July 9, 2010

From The Big Ten To The Big Easy

By John W. Gearan
Holy Cross Magazine

New Orleans is on its knees after Hurricane Katrina rampages through the region in August 2005. Folks there are praying for a miracle. The city's beloved Saints dixie out of The Big Easy, NFL orphans driven from a battered Louisiana Superdome.

In February 2006, Terry Malone receives a call for help from an old friend, Sean Payton. Payton, the Saints' new head coach, asks him to join a Crusade. Would he come to help lift the spirits of those devastated by the hurricane? Would he come to resurrect not only a professional sports franchise, but a proud city?

Malone must make a life-changing decision. For nine seasons, he has had his dream job, coaching at Big 10 Michigan near his birthplace of Redford, Mich. He, his wife, Ann, and their four kids—Kara, Patrick, Ryan and Natalie—are happy living close to family and friends. After 22 years on the college-coaching merry-go-round, Malone resides in a comfort zone. Now he is being asked to move into a war zone.

"We had to uproot everything,'' recalls Malone, now the Saints' tight ends coach. "The region is a mess. The Saints, coming off a horrid 3-13 season, are nomads. No home to play in, no permanent place to practice at. Yet something is telling me that something special would happen there.''

There was dire need: A city and its team needed to be bailed out. "The kids were not happy, but understood our reasons. We do everything as a family," notes Malone.

His Holy Cross teammates called him Moses, after the hard-working Hall of Fame NBA center, Moses Malone. A 6-foot-3, 225-pound tri-captain, Terry Malone served as the Crusaders' spiritual leader whose clever pass-catching and fierce blocking could part defenses, if not seas. His teammates believed Malone would lead Holy Cross to the Promised Land, the fledging NCAA Division 1-AA playoffs.

Malone missed his first season, sidelined in the fall of 1978 with mononucleosis. As a 22-year-old senior, he delayed his June graduation in order to exercise his NCAA eligibility to play another season. Inspired by head coach Rick Carter and assistants Mark Duffner, Frank Novak and Dan Allen, he had established a clear career path: coaching football.

The Crusaders posted an impressive 8-3 record in 1982, igniting a resurgence of Holy Cross football under Carter and Duffner. "I graduated in the top 10 of my class,'' observes Malone, wryly noting only nine others received their diplomas in December.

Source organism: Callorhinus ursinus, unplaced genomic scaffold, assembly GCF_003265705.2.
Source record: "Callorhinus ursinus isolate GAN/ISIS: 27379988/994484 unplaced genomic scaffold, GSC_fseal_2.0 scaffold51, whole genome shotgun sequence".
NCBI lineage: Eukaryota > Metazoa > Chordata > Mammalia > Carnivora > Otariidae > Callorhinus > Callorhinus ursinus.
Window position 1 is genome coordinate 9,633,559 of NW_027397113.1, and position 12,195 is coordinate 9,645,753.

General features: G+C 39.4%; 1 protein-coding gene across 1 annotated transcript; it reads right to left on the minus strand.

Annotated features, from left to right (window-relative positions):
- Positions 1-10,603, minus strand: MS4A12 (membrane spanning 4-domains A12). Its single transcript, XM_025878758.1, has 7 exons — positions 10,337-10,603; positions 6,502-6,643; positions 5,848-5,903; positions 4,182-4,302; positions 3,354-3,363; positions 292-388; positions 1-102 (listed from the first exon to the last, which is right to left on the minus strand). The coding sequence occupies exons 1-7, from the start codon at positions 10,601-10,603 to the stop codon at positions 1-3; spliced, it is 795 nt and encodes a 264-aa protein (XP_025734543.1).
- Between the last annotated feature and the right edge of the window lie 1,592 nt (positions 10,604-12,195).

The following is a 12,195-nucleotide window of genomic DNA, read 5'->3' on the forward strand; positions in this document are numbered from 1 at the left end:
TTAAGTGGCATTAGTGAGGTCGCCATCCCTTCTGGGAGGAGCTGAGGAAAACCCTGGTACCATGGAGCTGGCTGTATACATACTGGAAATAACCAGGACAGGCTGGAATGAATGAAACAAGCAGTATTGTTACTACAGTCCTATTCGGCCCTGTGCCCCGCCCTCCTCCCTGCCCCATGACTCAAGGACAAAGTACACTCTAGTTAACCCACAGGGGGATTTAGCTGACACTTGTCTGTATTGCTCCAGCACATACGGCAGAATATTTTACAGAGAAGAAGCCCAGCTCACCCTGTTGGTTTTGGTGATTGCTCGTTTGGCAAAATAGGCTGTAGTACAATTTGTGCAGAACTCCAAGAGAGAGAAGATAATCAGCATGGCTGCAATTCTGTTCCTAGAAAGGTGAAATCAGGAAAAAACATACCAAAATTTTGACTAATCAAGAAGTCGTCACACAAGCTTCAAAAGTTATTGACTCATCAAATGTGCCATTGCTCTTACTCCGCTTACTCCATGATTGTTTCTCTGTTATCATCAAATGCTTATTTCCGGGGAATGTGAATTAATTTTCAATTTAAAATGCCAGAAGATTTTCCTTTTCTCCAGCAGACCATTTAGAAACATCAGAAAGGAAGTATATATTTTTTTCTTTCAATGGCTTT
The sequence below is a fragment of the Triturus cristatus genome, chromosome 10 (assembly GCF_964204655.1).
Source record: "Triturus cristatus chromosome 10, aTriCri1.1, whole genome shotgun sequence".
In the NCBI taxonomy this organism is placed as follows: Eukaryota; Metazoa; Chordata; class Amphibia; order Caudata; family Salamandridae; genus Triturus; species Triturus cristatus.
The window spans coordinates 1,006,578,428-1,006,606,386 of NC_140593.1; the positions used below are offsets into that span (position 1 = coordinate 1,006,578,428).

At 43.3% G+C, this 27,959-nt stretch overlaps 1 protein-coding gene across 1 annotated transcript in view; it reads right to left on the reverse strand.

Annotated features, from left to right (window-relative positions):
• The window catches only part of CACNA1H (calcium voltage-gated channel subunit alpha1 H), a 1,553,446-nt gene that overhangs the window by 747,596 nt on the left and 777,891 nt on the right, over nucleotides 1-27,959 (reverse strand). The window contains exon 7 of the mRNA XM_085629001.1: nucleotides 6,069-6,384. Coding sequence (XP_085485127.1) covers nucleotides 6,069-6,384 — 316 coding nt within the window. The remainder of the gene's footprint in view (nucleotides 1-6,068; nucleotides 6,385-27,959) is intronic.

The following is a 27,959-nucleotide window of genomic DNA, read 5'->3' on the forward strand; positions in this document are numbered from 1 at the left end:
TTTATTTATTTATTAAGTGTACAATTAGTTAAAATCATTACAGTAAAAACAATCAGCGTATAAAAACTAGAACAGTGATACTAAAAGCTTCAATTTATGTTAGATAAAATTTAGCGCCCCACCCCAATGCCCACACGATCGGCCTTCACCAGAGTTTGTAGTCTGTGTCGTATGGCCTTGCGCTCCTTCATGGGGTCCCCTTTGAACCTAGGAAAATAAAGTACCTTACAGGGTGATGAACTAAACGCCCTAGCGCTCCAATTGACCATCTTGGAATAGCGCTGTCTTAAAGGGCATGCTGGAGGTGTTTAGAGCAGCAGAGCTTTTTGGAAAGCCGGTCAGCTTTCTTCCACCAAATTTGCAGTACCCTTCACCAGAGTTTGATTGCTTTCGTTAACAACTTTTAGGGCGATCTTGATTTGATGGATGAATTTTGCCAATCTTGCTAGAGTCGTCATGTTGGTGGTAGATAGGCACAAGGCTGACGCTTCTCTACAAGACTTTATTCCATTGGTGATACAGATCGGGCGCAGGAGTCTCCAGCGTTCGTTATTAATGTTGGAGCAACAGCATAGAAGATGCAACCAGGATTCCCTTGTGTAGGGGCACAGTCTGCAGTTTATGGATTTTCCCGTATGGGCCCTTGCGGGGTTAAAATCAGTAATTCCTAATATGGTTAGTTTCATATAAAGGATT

Since then, Malone's career climb has been steady in the rough-and-tumble profession of coaching. Carter invited Malone back to coach at Mount St. James in 1985 after two seasons as a graduate assistant at the University of Arizona. The next season he jumped to Bowling Green State University in Ohio, where he remained for 10 seasons. In 1996, he joined Dan Henning's staff at Boston College. Alas, Henning was fired and Malone hit the road again.

This is where fate sashayed in. Malone hooked on with the University of Maryland, where he met another aide, Sean Payton. Malone was there only a month, Payton just five weeks. Malone received an attractive offer from the University of Michigan and accepted. Payton got an unexpected chance to join the NFL Eagles and flew off. But during that brief encounter, Malone and Payton formed a lifetime friendship.

"Moving back to Michigan turned out to be my biggest blessing. My father was being treated for cancer during my first season there (1997)," Malone says. He recalls Michigan's final regular-season game against Ohio State. "We were in the tunnel before the game. My dad, surrounded by our family, touched the Michigan banner for good luck. We won and went on to play in the Rose Bowl. The whole family assembled again in Pasadena to celebrate our victory over Washington State (21-16)."

Paul Malone, a semipro warrior for the Troy (N.Y.) Bulldogs, had watched with pride as his son Terry coached undefeated Michigan to the National Championship. Along for that joyous ride was Terry's uncle Tony Malone '59, a Holy Cross performer under Dr. Eddie Anderson.

The following fall, Paul Malone died.

There would be no instant cure for the New Orleans Saints, a team flat on its back. Nobody had used the Super Dome since it served as a refuge for 26,000 folks escaping the hurricane's wrath, which took 1,836 lives and caused $81 billion in damages.